teleSUR | May 21, 2017
As daylight broke in Brazil on Friday, scores of labor unions and grassroots organizations began what is expected to be one of the biggest general strikes in the country’s history against President Michel Temer’s neoliberal reforms, bringing the country to a standstill.
In Brazil’s biggest city and economic hub, Sao Paulo, only one metro line was operating, 70 major routes were blocked off as was access to the city’s major airport. Before daylight, a number of protesters clashed with police while trying to occupy a vacant building. Further south in Santos, police reportedly used tear gas in an attempt to clear roads leading to the city’s port.
Other cities across Latin America’s largest country are expected to have a similar fate. People are setting up road blockades, burning tires in the streets, and protesting the unelected government and its neoliberal labor reforms and austerity programs, with many holding signs of “Fora Temer!” (Temer Out!).Read More »
More than 1,000 activists from Brazil’s largest social movement occupied the Ministry of Planning in Brasilia Monday morning to demand authorities address the needs of rural and farming communities. The protest kicked off a three-day national action bringing together thousands of demonstrators fighting for the rights of hundreds of thousands of landless families in the South American country.
State security officials, working on behalf of the coup regime in Brazil, unleashed a wave of repression against a 100,000 person strong demonstration Sunday in the city of Sao Paulo opposing the ouster of Dilma Rousseff.
In what was the largest rally since the consolidation of the coup earlier this week, demonstrators called for Michel Temer to step down and for snap elections to be held.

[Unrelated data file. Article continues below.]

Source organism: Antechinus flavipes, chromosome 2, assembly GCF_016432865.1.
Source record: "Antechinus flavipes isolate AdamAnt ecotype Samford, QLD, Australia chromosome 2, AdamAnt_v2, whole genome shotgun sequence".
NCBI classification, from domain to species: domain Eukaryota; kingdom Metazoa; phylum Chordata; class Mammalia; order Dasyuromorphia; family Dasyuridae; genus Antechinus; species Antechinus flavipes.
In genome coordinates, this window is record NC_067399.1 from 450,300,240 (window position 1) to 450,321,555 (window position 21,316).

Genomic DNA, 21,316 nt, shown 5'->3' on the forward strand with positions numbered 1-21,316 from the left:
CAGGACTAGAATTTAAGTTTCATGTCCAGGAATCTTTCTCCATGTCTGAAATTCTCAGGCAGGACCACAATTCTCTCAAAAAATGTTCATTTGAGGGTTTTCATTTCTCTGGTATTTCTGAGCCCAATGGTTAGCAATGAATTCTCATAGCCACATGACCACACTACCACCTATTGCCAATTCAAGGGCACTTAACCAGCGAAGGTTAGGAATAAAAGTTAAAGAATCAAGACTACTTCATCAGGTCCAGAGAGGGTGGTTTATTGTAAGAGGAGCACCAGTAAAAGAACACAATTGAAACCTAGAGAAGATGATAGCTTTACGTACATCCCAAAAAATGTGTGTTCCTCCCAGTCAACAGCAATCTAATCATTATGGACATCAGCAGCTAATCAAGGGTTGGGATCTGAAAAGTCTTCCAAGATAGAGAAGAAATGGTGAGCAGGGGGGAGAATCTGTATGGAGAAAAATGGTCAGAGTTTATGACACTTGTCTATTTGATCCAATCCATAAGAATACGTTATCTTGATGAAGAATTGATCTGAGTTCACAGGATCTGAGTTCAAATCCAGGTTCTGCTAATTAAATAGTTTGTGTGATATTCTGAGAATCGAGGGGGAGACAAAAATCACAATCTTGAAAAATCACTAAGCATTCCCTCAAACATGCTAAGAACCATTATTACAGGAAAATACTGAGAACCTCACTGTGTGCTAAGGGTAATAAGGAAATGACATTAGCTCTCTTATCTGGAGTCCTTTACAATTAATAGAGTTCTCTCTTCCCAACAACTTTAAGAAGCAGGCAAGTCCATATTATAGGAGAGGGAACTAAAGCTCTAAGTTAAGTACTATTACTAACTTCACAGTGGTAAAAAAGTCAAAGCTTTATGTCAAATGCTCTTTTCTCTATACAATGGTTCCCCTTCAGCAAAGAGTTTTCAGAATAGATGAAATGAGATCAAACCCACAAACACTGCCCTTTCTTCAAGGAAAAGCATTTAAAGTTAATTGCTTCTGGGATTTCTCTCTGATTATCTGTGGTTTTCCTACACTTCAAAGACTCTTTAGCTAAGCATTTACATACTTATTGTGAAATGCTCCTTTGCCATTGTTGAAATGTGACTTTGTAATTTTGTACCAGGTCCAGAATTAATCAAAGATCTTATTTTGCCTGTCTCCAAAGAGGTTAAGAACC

The demonstration was reportedly peaceful until the Military Police attacked the crowd with teargas as people began to disperse and demonstrators headed for metro entrances.
[Part I-VIII has been published in this site earlier]
Role of external intervention in Brazil has complicated the case in the country. Overthrow of a government in Latin America “cannot happen without US approval”, argued Glenn Greenwald in one of his articles on developments in Brazil. “[I]t’s always true that the US government strongly prefers right-leaning governments than left-leaning ones in South America”, he said. He builds up his argument: “Why? It’s obvious: right-leaning governments tend to help the international banks, Wall Street, hedge funds, international capital.” It’s not possible to throw away Greenwald’s arguments by anyone aware of the Empire, its interests and operations. Read More »
[Part I-VII has been published in this site earlier]
The working classes in Brazil are not with a tamed character. The classes have experience of hitting with massive strikes. A brief description below tells their steadfastness.
The year 1979 saw a wide working class mobilization. On May 12, 1978 workers at a truck and bus factory in Sao Bernardo began a sit-down strike. Within a week 77,950 workers in Santo Andre, Sao Bernardo, Sao Caetano and Diadema were on strike. The strike movement spread throughout the country. Within nine weeks 245,935 workers were on strike in nine cities in the state of Sao Paulo. By year’s end, 539,037 workers went on strike throughout the country. More than three million metalworkers, textile workers, urban service workers, bank workers, miners, construction workers, teachers and agricultural workers went on strike in 1979. In the first six months of the Figueiredo government, there were 83 strikes involving over 200,000 workers, and several incidents of violent confrontations with army and police. The international financial community found it impossible to impose the austerity they sought. In the face of working class resistance, the IMF – in the short-term – began to ameliorate its demands, and in the long term, began seeking growth-oriented adjustment programs. (Conrad M. Herold, “Working Class Struggle and the Brazilian Debt Crisis”)Read More »